6. We are experiencing extremely cheap credit the other side of the world too, thanks to all the liquidity pouring into Asia during this period of time.

    We are typically paying 1.2% to 1.5% on the average for ARMs and about 2% for fixed. One of my colleagues just negotiated a refinanced ARM (four years fixed and floating thereafter) for 0.6%!

    By the way, I’m from Singapore, check out our housing prices! I keep wondering if we will eventually end up in a bubble as well.

    1. Hi Miss JJ,

      Welcome from Singapore! Wow, 0.6% rate is ridiculously low! I’m so impressed money is that cheap. Are the Indonesians and mainland Chinese buyers pouring in still?

      I can’t believe how much property prices have risen in Singapore since 2003. It used to be so cheap compared to Hong Kong!

      Curious to know how you stumbled across my site?

      Best, Sam

      1. Hi, Sam,

        Fortunately or unfortunately, most Asia centric finance bloggers are investment focused. Those of us who like personal finance stories almost always end up reading US/Canada blogs. I probably know your financial systems better than our own after so much reading! It was not difficult to find your blog since so many link to you.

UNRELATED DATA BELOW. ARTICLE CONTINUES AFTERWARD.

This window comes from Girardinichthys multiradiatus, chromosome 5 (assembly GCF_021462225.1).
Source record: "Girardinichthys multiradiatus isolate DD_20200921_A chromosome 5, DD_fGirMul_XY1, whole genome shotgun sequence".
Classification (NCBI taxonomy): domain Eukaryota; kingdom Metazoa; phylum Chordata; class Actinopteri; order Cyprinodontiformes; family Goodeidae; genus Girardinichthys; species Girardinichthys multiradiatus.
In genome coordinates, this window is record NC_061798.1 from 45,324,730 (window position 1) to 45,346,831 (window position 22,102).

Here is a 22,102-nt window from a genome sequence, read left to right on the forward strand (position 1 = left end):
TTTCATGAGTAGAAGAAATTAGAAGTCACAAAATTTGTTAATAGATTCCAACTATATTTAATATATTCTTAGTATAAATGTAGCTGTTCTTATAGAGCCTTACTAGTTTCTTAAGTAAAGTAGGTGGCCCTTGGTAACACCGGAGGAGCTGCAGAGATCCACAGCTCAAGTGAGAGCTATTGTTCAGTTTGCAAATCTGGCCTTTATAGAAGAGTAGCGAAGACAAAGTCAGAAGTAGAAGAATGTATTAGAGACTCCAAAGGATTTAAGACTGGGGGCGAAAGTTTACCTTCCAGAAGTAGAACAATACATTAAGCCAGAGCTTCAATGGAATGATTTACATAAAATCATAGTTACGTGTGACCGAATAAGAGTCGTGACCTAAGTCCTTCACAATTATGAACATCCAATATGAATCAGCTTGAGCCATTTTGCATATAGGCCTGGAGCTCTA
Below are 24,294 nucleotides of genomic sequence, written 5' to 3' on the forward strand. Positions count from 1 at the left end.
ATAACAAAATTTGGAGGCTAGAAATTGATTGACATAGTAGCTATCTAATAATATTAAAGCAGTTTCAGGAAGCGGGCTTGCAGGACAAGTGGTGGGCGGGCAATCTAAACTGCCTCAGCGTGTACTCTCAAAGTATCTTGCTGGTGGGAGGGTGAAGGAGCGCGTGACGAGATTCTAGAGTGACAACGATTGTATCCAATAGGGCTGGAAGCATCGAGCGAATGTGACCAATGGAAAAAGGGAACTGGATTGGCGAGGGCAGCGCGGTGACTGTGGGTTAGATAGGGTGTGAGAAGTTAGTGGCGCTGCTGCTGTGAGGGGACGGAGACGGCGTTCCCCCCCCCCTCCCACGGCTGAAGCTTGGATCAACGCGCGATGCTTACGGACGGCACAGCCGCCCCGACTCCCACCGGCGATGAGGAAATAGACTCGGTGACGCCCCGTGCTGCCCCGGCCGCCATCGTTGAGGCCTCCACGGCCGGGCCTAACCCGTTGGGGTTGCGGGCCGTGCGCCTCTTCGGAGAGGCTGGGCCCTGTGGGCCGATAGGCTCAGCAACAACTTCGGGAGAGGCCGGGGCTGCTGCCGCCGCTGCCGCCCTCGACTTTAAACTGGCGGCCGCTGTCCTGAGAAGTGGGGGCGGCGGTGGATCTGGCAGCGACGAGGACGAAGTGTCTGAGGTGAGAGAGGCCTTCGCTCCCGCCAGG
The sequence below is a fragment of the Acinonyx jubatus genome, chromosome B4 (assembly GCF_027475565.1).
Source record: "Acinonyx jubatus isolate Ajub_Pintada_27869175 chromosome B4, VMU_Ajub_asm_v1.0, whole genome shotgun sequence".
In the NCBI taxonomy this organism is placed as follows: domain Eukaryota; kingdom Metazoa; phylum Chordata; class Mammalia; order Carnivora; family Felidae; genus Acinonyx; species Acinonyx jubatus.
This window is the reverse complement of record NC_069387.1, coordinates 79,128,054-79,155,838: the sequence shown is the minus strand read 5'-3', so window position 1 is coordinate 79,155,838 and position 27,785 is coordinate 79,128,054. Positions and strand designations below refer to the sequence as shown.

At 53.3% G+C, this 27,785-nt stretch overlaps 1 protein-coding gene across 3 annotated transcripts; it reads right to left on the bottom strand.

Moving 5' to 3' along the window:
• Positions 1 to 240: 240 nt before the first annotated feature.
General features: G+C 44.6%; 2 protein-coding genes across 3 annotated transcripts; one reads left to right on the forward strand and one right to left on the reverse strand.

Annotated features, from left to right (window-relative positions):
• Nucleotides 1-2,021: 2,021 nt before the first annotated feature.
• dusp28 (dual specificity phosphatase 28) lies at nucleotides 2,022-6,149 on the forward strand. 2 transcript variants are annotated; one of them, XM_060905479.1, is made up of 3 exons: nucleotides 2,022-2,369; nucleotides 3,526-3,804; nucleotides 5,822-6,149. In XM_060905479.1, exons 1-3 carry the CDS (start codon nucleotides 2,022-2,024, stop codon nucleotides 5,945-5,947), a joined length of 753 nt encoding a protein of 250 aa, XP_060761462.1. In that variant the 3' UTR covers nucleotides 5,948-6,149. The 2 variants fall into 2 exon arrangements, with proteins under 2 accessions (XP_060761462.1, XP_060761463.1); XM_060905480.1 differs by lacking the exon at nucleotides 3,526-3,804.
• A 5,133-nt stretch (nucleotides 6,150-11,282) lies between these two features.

And yup, the mainland Chinese are still pouring into SG real estate. They have overtaken the indonesians. We know of a group of them who flies in regularly to shop for high end property with CASH. Like SGD 2 million each time. Kind of ridiculous when you stop to think about it.

        1. Perhaps b/c Asia is already so good at personal finance, with savings rates regularly in the 20% and higher?

          Interesting to hear the Chinese buying things up in Singapore hand over fist! Eventually, there will be resentment though, but not if you are a property owner!

  7. good tips. I wish more people view this post, mortgage is the biggest spending in most people ‘s entire live, saving money on mortgage is much easier then on anything else. It saved me a lot by refinancing.

  8. “…Ironically, you save less if you pay off your loan quicker from a refinancing stand point….”

    Yes, if you only look at those variables. But if you account for the interest you are paying the bank, you will save drastically more by prepaying the loan off as fast as possible.